Hi All, We are developing a J2EE application using WebSphere Studio 4.0.2. The application has some property files and resource bundle files, which have to be in the classpath. If we use “Java Build Path” to add these individual property files to the classpath, they cannot be found when the application is run on WebSphere. Using “Edit Module Dependencies …” (manifest.mf file) we can add either jar or ZIP files only. We would like to add the property files in the classpath such that they are visible both in compile time (in WSAD) and in run time (WAS). One solution that is not elegant is to create a jar/zip file containing property files and use “Edit Module Dependencies” to add this jar/zip file to the “manifest.mf” file. Please give any ideas/solutions for this problem. Thanks and Regards, Srinivas
If the properties are really web-app properties, you can either put them in the web.xml as application properties and get them via the ServletContext, or (my preference) you can put the properties file in the web-inf/classes directory and use the Class.getResource() to find it. eg if MyServlet is a servlet in the webapp, and the properties file is my.properties located at web-inf/classes/my.properties, you can always find the properties file regardless of where the application server is deployed using:
Joined: Jun 18, 2002
Hi David, Thanks for the reply. The property files we have are NOT specific to web application or EJB application. The property files are read by the classes used by both web applications and EJB applications. IBM webSphere redbooks mention as a best practice that all the common jar file should be kept in the root directory of EAR file. Any module/application (EJB or WEB) that uses classes in the common jar file have to point to the jar file in "manifest.mf" file's classpath attribute. The documents do not mention about how to add property files in the classpath. Regards, Srinivas
You can't really use the classpath in application servers, because the application servers hide it. I didn't quite get the example correct above, it should have been:
What happens is, by using MyServlet.class, when you call .getResource() it look is in the 'area where the MyServlet class is'. ie it uses the ClassLoader that loaded the MyServlet class to find the required file. You should be able to do the same thing at the EAR level. If the EAR contains a common library jar that contains a properties file, and it has a class called MyClass, calling
should look for a file called my.properties in the root directory of the same JAR (ie inside the jar) I'm not so confident about this since I don't like having webapps and ejb apps relying on the same properties since you can get concurrency problems if you don't update everything at the same time. Thoughts?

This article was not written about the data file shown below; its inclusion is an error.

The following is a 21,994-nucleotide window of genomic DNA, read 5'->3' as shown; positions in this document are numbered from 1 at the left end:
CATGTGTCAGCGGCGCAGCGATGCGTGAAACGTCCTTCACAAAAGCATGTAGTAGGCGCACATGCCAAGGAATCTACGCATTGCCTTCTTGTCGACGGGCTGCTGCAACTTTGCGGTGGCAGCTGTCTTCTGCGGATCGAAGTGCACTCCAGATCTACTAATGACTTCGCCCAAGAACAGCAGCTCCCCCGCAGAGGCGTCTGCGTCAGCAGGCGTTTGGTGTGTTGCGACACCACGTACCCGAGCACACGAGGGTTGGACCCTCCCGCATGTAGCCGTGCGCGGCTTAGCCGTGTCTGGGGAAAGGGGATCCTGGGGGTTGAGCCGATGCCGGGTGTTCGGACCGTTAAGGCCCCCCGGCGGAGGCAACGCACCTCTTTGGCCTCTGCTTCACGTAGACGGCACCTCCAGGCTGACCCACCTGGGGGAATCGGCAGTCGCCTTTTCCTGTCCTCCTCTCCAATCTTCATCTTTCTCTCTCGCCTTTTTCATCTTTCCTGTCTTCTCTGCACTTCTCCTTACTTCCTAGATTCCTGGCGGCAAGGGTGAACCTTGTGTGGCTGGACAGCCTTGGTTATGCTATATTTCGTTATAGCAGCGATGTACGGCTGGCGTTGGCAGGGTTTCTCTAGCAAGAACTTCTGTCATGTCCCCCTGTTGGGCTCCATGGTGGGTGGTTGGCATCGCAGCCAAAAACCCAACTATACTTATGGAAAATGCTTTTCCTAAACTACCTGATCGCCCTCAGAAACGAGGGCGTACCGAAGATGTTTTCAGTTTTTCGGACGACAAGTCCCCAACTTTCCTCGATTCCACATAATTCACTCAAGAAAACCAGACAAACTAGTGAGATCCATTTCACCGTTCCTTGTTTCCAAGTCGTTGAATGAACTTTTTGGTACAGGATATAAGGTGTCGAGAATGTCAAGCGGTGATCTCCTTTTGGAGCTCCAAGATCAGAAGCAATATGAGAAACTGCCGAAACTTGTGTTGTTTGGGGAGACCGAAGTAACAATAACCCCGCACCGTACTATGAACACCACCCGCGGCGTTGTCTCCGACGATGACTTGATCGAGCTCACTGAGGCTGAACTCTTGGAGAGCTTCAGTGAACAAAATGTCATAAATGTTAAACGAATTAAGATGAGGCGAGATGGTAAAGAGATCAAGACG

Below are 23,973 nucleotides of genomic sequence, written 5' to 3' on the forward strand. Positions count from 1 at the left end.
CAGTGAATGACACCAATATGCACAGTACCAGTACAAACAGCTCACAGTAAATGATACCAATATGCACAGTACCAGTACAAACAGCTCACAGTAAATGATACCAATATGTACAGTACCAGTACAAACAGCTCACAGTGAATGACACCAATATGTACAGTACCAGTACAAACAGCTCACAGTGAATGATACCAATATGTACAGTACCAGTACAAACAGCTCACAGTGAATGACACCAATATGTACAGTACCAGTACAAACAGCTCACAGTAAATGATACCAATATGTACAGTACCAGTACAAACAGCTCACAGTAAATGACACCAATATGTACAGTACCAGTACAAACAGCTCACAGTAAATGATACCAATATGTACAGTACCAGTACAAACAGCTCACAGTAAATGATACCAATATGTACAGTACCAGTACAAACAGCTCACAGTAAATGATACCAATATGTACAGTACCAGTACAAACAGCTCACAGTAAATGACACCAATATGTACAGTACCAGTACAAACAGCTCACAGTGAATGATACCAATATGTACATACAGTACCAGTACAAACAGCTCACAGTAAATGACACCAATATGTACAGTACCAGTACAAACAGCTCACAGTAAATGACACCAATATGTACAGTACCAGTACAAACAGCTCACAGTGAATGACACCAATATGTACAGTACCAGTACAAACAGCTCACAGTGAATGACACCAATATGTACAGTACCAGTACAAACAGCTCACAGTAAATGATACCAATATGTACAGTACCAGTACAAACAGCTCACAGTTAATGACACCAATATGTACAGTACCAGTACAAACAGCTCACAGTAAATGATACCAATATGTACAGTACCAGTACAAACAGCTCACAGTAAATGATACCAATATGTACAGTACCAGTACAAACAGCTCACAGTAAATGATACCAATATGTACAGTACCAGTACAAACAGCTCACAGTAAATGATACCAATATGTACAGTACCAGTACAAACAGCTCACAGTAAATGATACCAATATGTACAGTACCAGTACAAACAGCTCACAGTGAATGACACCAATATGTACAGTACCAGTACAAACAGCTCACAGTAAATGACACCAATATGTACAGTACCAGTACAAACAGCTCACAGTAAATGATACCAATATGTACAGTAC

Joined: Jun 18, 2002
Hi David, Currently we are following similar approach to what you have suggested. There is a file called “common.jar” file in the application, which is used by both EJB and WAR modules. The property files are also present in the common.jar file. The property reader classes use ‘ResourceBundle.getBundle(“propertyFileName” ’ to load and cache the properties. As the common.jar is present in class path (in manifest.mf file), the frameworks such as log4j can see the corresponding property files. This solution is working fine but I would like to take others views/ideas on this issue. The classloader of WEB module can pickup the classes (or property files) present in the directories WEB-INF\classes, WEB-INF\lib and context root of web module. EJB classloader can pick the classes in the root directory of ejb jar file. However, the class files in root directory of EAR file are not picked up by any classloader. I do not wish to put the property files in the WEB modules classpath (WEB-INF\classes or WEB-INF\lib) because we have to keep the property file loading logic in a servlet. If there is Swing front end to the application in addition to web front end, using servlets to load the properties may not be a good solution. Even if both EJB and WEB modules access the property file through a class accessible by both modules, there won’t be any multi thread issues. The properties are read only, they would be loaded only once and cached into memory. After initial loading any module can request for the values of the properties. Regards, Srinivas
Our current management of properties is an absolute mess and we are currently in the process of re-evaluating the whole thing. One solution being looked at ( which I'm against ) is treating the EJB layer as a central properties manager and have all properties requests as EJB calls. I still prefer having a generic properties manager and separating properties into either web or ejb properties so that distribution and concurrency aren't as big a problem. Dunno
subject: What is the best practice to add the application property files to the classpath?